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Companies stand to benefit from more diverse pools of candidates by being able to hire anywhere in the world. Employers no longer need to rely on hiring people who can only afford to live in expensive urban areas, which excludes a significant slice of the population, often along socio-economic and racial lines. Supporting remote work allows employers to hire people who want or need to stay close to home. This can include those who have caretaking responsibilities, which can have an impact on diversity and inclusion, because women are still more likely to be caretakers than men. Hiring remotely also lets employers select people whose disabilities impinge on their ability to commute and/or work in an in-office setting.*
Still, we don’t yet have the data that proves increased diversity of teams is in fact happening at remote companies. Remote.com found that more women have CEO, founder, or President roles at remote companies: 28%, compared to 5.2% CEOs in S&P 500 companies and 6.4% in Fortune 500 companies. We don’t know of any data related to the diversity of remote teams, but hope that as remote work proliferates, more information will emerge.
contributeWe’d love to hear of any other studies with data on diversity at remote companies. If you know of any, please let us know!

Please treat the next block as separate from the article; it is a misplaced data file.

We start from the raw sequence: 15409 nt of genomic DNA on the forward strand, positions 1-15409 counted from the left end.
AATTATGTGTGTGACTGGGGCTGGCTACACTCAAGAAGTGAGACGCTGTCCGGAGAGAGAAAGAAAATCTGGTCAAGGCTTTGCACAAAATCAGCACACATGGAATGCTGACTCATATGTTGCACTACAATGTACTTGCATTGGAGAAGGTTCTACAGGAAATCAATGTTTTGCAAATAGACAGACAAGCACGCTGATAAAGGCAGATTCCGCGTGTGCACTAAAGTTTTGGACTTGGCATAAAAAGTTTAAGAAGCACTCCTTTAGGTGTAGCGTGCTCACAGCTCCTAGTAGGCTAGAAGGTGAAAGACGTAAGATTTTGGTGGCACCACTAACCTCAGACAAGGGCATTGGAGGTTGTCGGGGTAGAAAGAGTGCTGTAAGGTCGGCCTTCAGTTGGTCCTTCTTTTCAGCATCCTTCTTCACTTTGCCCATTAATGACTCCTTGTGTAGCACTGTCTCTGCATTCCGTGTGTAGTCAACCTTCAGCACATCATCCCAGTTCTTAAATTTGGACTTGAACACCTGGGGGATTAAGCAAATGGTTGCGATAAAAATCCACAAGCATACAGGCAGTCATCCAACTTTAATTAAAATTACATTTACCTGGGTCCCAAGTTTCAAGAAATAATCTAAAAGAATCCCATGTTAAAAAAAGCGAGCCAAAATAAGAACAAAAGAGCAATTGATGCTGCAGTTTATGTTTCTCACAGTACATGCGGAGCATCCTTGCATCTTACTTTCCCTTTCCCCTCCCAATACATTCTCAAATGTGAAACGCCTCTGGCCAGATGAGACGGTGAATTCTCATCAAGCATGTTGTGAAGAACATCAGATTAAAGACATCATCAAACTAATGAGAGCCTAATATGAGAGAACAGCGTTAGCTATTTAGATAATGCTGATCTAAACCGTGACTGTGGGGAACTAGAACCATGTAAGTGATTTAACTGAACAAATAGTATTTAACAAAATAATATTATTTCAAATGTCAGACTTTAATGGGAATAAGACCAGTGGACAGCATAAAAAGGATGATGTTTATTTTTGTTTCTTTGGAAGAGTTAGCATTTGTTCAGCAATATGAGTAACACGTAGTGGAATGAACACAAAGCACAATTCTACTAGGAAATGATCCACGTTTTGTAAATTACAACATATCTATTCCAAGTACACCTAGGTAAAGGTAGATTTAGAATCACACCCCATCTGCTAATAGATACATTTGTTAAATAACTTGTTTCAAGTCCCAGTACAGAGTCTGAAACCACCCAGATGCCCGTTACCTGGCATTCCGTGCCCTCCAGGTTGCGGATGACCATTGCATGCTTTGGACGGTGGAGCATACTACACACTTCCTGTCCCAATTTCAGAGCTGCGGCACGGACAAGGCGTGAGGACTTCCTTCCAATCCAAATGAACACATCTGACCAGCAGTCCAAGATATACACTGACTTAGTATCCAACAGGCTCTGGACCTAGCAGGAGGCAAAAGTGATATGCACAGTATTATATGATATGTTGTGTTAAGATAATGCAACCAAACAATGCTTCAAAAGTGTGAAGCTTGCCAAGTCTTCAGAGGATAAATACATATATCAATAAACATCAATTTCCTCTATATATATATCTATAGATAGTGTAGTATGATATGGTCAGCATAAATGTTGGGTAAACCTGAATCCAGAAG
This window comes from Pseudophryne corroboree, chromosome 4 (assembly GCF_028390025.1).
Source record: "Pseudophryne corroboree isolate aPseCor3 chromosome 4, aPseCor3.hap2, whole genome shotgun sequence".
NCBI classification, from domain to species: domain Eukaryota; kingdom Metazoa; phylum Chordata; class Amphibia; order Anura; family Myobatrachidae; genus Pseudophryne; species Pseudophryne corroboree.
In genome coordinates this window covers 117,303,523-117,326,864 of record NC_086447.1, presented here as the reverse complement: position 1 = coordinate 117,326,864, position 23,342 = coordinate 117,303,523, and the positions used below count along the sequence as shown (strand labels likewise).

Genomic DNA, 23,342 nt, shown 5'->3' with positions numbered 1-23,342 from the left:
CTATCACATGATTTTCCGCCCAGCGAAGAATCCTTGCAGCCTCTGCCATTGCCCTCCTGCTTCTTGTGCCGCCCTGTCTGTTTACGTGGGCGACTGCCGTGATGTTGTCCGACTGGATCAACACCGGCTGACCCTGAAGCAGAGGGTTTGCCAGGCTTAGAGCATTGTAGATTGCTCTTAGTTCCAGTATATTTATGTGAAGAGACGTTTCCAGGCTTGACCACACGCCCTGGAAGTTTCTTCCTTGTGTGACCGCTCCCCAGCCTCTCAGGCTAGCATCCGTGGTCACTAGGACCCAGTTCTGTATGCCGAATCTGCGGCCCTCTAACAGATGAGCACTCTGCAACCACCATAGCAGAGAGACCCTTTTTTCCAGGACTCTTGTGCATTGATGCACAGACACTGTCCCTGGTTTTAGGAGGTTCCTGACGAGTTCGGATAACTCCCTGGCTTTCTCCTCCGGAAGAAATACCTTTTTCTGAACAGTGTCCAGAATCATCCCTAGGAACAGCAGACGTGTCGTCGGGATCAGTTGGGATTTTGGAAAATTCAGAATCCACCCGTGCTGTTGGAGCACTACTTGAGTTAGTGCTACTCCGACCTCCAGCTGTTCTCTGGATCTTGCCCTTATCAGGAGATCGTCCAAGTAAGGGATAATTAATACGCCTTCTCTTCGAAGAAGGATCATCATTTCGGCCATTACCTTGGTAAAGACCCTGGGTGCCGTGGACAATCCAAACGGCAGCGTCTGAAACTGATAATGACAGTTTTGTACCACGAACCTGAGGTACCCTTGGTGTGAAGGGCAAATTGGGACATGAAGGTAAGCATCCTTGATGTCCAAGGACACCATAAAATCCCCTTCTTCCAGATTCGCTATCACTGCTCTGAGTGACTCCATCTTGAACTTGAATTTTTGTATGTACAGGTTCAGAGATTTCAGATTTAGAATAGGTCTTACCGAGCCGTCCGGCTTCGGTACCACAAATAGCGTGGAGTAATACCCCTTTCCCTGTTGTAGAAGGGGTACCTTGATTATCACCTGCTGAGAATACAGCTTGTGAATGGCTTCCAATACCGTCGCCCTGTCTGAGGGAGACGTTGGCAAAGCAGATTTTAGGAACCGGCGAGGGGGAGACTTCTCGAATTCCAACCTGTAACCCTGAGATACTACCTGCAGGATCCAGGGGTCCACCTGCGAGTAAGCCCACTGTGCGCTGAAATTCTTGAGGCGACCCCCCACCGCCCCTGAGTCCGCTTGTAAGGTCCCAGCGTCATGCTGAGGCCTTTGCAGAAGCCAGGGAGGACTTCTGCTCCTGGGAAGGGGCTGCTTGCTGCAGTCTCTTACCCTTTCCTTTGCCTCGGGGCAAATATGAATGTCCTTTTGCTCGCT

cautionAccess to a wider range of candidates is definitely one of the pieces of the puzzle to increase diversity at your company, but it’s only a small one. Unless you adopt a broad set of hiring and retention practices aimed at improving your hiring processes and providing an inclusive workplace, you won’t reap the full benefits. We cover this in detail in an excerpt on improving diversity and inclusion in the hiring process from the Holloway Guide to Technical Recruiting and Hiring.
Corporate Emergency Recovery
The increasing rate of natural disasters around the world have forced many companies and local governments to consider remote work as part of their disaster and emergency plans. U.S. events like Superstorm Sandy, Hurricane Harvey, or the 2018 California wildfires kept thousands of people from going into work, and disrupted business operations for a large number of companies. During a severe East Coast snow storm in 2010, the U.S. Office of Personnel Management originally estimated the shutdown would cost $100M per day in lost productivity. They later revised the number to $71M per day to reflect the fact that their teleworkers (remote workers) were still able to work.* Companies that already support remote work are at an advantage, as they don’t need a separate set of policies, technology, and equipment for when people suddenly have to work somewhere other than the office.
importantRemote work can help in localized, non-life-threatening situations. Of course, in the event of larger incidents that threaten people’s safety, companies will want to ensure that no one is put in danger in the name of business continuity. It also raises the reality that individuals may be impacted locally themselves when the rest of the company is not. While companies may not necessarily have full-blown disaster and emergency response plans and protocols for remote workers, it’s wise to ensure remote employees know what steps to take, including whom to contact at the company, when a disaster or emergency happens.